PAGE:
B.E. Callicoatt, D.D. Mar, V.A. Apkarian, K.C. Janda, J. Chem. Phys. 105, 7872 (1996)ADSCrossRefGoogle Scholar
  8. 8.
    W.K. Lewis, B.E. Applegate, J. Sztáray, B. Sztáray, T. Baer, R.J. Bemish, R.E. Miller, J. Am. Chem. Soc. 126, 11283 (2004)CrossRefGoogle Scholar
  9. 9.
    S. Yang, S.M. Brereton, M.D. Wheeler, A.M. Ellis, Phys. Chem. Chem. Phys. 7, 4081 (2005)Google Scholar
  10. 10.
    P. Bartl, C. Leidlmair, S. Denifl, P. Scheier, O. Echt, ChemPhysChem 14, 227 (2013)CrossRefGoogle Scholar
  11. 11.
    S. Müller, M. Mudrich, F. Stienkemeier, J. Chem. Phys. 131, 044319 (2009)ADSCrossRefGoogle Scholar
  12. 12.
    T. Döppner, T. Diederich, S. Göde, A. Przystawik, J. Tiggesbäumker, K.-H. Meiwes-Broer, J. Chem. Phys. 126 244513 (2007)ADSCrossRefGoogle Scholar
  13. 13.
    J. Tiggesbäumker, F. Stienkemeier, Phys. Chem. Chem. Phys. 9, 4748 (2008)CrossRefGoogle Scholar
  14. 14.
    P. Bartl, C. Leidlmair, S. Denifl, P. Scheier, O. Echt, J. Phys. Chem. A 118, 8050 (2014)CrossRefGoogle Scholar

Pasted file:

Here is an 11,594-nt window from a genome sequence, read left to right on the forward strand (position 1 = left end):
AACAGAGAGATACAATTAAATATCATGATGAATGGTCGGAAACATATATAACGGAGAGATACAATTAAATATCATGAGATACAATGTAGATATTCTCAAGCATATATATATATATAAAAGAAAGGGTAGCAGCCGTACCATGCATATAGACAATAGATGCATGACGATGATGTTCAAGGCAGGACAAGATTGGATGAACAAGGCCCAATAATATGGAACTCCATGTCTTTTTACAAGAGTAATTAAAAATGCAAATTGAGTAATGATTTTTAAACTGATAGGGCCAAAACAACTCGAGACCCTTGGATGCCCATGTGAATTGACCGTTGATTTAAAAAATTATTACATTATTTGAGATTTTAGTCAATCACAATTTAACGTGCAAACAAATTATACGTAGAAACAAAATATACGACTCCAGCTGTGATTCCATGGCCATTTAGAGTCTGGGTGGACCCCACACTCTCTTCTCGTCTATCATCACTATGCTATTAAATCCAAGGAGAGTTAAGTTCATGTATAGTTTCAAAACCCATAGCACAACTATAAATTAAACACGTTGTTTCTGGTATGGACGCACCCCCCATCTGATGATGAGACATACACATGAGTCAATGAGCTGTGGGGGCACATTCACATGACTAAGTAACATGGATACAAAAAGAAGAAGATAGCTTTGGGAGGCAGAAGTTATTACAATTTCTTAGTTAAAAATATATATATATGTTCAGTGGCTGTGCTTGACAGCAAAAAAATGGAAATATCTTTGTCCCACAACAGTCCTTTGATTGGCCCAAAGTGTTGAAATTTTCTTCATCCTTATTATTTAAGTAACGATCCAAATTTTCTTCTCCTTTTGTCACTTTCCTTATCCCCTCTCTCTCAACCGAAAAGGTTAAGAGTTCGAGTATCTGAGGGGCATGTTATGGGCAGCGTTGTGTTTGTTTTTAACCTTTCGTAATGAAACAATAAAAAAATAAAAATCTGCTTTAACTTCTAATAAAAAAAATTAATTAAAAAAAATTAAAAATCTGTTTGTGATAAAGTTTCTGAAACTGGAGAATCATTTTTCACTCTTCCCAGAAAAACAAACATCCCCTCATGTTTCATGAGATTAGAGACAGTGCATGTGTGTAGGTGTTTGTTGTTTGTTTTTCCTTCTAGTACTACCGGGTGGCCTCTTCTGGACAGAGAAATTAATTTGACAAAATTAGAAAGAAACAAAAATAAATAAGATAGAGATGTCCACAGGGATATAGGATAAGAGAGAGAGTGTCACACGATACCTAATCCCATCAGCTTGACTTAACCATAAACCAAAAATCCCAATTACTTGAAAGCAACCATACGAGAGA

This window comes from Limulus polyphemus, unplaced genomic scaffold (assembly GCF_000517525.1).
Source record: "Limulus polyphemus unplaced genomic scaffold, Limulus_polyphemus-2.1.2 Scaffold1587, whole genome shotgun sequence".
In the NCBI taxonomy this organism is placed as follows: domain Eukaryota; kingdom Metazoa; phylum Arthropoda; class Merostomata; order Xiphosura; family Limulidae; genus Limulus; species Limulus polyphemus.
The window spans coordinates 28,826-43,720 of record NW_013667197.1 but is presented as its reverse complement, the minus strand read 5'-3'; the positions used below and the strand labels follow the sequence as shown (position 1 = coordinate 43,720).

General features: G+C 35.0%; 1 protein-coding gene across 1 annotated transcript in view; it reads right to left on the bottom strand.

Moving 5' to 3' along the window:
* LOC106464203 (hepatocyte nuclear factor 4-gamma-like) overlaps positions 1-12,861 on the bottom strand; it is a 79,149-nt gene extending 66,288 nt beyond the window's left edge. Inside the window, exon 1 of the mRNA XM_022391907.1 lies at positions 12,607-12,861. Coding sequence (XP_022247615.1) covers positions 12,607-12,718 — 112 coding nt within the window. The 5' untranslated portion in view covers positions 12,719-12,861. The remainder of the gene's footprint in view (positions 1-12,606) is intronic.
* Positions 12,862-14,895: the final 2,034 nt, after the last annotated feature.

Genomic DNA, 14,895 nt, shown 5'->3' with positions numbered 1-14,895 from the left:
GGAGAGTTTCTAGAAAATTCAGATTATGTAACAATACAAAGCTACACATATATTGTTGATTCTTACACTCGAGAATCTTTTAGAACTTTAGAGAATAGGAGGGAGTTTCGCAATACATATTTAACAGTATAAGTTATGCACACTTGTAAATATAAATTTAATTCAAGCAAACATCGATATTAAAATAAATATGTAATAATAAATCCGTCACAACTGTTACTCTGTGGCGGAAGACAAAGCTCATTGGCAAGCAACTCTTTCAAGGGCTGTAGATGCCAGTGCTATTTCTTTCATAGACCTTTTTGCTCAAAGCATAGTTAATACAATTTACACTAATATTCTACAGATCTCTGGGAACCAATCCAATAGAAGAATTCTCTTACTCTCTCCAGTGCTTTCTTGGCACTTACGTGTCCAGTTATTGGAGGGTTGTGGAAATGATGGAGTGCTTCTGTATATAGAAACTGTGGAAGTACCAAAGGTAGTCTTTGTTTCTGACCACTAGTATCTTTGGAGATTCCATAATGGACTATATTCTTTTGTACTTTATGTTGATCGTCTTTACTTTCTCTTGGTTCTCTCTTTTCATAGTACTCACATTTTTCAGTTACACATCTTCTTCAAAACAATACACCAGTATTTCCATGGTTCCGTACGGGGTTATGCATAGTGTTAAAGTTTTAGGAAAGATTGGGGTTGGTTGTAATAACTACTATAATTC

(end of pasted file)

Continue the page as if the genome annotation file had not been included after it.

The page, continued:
15. 15.
    F.F. da Silva, P. Waldburger, S. Jaksch, A. Mauracher, S. Denifl, O. Echt, T.D. Märk, P. Scheier, Chem. Eur. J. 15, 7101 (2009)CrossRefGoogle Scholar
  16. 16.
    C. Leidlmair, Y. Wang, P. Bartl, H. Schöbel, S. Denifl, M. Probst, M. Alcamí, F. Martín, H. Zettergren, K. Hansen, O. Echt, P. Scheier, Phys. Rev. Lett. 108, 076101 (2012)ADSCrossRefGoogle Scholar
  17. 17.
    M. Harnisch, N. Weinberger, S. Denifl, P. Scheier, O. Echt, Mol. Phys. 113, 2191 (2015)ADSCrossRefGoogle Scholar
  18. 18.
    M. Fárnıìk, J.P. Toennies, J. Chem. Phys. 122, 014307 (2005)ADSCrossRefGoogle Scholar
  19. 19.
    P. Claas, S.-O. Mende, F. Stienkemeier, Rev. Sci. Instrum. 74, 4071 (2003)ADSCrossRefGoogle Scholar
  20. 20.
    T.M. Falconer, W.K. Lewis, R.J. Bemish, R.E. Miller, G.L. Glish, Rev. Sci. Instrum. 81, 054101 (2010)ADSCrossRefGoogle Scholar